From time to time we are asked what to do in instances where employees are absent from work without permission, and whether such absence constitutes abandonment of the job, and thus – resignation. In a recent judgment it was decided that absence from work, even without permission, does not necessarily constitute abandonment of a job or expression of an explicit intention to resign from employment.
The Labor Court found that short term absences from work, without permission, may constitute a disciplinary violation and therefore cause for termination, but it cannot be seen as resignation. Resignation requires a clear and explicit expression of desire to end employment. Therefore, to the extent that an employer wishes to terminate the employment of an employee for such reason, a termination procedure – including a hearing – is required.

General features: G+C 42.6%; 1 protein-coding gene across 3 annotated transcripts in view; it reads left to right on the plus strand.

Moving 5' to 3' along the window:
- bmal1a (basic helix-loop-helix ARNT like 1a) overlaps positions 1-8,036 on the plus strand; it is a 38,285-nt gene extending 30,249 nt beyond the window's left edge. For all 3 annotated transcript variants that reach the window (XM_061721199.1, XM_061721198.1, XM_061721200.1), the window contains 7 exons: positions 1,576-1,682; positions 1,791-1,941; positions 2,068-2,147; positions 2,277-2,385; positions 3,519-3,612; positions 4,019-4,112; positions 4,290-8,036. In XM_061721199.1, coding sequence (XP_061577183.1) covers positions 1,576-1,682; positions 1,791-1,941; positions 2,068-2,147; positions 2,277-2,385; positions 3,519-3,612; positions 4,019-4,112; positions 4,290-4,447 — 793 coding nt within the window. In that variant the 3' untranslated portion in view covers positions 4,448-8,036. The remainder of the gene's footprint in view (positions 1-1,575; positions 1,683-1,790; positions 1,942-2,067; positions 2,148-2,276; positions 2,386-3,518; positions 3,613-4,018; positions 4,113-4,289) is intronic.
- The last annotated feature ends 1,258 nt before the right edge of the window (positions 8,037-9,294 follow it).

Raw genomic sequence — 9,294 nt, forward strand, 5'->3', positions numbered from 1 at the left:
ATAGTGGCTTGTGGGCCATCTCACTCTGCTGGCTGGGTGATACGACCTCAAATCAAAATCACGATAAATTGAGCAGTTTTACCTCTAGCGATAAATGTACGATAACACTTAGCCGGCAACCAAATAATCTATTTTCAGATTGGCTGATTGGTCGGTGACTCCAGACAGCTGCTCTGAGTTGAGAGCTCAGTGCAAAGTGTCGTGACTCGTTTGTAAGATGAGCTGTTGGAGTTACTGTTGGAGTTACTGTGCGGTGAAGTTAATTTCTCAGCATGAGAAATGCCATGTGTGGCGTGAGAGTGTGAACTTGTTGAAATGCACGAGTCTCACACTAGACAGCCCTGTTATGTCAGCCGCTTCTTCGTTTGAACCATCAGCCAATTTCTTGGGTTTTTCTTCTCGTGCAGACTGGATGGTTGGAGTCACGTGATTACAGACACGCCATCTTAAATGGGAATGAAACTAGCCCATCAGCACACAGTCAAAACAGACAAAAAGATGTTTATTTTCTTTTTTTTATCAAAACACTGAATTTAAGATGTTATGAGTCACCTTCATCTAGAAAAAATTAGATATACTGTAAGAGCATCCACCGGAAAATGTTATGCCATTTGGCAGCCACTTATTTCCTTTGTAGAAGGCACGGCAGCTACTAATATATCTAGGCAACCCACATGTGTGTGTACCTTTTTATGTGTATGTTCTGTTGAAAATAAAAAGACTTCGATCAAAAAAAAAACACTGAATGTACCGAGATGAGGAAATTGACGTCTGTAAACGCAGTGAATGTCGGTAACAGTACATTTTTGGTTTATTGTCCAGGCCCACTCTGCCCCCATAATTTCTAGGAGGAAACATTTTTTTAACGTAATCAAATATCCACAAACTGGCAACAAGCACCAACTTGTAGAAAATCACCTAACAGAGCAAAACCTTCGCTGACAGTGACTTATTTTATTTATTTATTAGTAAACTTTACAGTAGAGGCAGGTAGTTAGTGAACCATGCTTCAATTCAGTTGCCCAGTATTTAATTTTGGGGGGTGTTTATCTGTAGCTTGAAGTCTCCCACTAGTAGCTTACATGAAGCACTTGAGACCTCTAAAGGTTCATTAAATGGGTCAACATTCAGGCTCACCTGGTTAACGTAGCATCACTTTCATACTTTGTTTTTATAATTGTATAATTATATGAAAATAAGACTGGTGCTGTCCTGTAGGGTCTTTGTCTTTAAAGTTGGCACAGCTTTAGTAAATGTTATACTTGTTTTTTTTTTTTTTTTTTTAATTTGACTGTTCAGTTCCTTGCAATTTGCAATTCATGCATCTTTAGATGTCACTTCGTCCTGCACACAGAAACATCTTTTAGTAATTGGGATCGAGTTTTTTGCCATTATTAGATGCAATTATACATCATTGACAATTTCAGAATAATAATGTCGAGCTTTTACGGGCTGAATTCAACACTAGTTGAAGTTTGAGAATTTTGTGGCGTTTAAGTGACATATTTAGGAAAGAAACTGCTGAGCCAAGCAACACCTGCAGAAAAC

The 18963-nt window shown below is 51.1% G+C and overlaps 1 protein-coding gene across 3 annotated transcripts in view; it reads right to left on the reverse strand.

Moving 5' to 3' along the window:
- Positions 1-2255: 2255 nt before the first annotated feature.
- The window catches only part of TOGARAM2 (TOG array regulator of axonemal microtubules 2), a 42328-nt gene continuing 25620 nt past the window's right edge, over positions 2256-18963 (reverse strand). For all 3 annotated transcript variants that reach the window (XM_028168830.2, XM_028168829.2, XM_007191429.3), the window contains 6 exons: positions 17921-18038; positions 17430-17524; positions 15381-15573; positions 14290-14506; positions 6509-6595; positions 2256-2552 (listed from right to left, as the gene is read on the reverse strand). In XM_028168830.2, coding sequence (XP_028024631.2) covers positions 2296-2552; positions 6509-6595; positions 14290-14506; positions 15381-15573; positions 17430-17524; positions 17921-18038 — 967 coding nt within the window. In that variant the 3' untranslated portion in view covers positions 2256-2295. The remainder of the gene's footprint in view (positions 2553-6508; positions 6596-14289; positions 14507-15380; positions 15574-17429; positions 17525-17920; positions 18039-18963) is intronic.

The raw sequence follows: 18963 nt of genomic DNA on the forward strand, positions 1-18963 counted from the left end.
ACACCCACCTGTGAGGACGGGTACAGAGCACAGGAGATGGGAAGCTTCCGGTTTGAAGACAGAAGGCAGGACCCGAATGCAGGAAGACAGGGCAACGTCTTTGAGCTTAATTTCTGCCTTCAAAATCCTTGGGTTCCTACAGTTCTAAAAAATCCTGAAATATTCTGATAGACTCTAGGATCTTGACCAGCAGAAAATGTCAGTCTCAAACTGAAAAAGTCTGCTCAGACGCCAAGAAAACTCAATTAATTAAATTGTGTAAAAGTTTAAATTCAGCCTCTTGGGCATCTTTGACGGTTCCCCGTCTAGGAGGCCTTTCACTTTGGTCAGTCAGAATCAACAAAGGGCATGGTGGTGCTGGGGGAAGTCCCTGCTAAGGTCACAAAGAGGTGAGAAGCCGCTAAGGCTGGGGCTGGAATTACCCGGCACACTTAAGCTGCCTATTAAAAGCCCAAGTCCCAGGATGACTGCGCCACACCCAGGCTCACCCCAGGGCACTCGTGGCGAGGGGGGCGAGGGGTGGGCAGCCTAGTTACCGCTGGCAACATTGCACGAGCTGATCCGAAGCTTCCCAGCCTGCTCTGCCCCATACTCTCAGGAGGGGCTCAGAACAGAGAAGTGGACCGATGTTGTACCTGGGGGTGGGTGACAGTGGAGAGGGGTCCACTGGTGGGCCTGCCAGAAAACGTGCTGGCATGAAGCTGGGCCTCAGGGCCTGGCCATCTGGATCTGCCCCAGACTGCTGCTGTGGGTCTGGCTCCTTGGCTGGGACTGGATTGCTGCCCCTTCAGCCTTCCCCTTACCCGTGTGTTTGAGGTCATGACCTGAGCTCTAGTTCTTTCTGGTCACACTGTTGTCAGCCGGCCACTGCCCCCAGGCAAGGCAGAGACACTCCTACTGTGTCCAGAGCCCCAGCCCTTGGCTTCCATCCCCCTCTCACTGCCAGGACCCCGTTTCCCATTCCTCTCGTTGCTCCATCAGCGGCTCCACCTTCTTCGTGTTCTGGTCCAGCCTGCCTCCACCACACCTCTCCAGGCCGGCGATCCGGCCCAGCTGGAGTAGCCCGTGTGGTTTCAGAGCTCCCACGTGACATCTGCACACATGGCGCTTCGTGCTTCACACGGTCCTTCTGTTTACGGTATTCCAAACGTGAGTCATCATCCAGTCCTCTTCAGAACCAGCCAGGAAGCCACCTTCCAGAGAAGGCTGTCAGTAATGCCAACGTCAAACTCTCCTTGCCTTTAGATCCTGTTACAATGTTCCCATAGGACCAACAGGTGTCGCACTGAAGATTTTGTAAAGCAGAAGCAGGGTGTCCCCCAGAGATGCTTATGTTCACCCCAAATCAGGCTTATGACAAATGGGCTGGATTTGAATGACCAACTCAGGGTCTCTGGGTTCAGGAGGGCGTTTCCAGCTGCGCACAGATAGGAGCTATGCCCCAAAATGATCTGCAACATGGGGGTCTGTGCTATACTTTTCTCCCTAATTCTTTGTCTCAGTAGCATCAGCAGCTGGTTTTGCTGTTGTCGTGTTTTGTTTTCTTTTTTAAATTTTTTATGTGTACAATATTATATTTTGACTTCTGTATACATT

It should be noted that the employer holds the full discretion as to whether to approve (or not) any vacation days, however it is insufficient to inform the employee that going on a short-term leave, which is not approved, would be considered resignation and it must be clarified that going on unapproved leave constitutes a disciplinary violation.
Of course, the circumstances of each absence must be examined substantively and naturally an extended absence that is not permitted, during which the employee does not respond to the employer, may be considered abandonment of employment and as a result as expression of the employee’s intention to resign.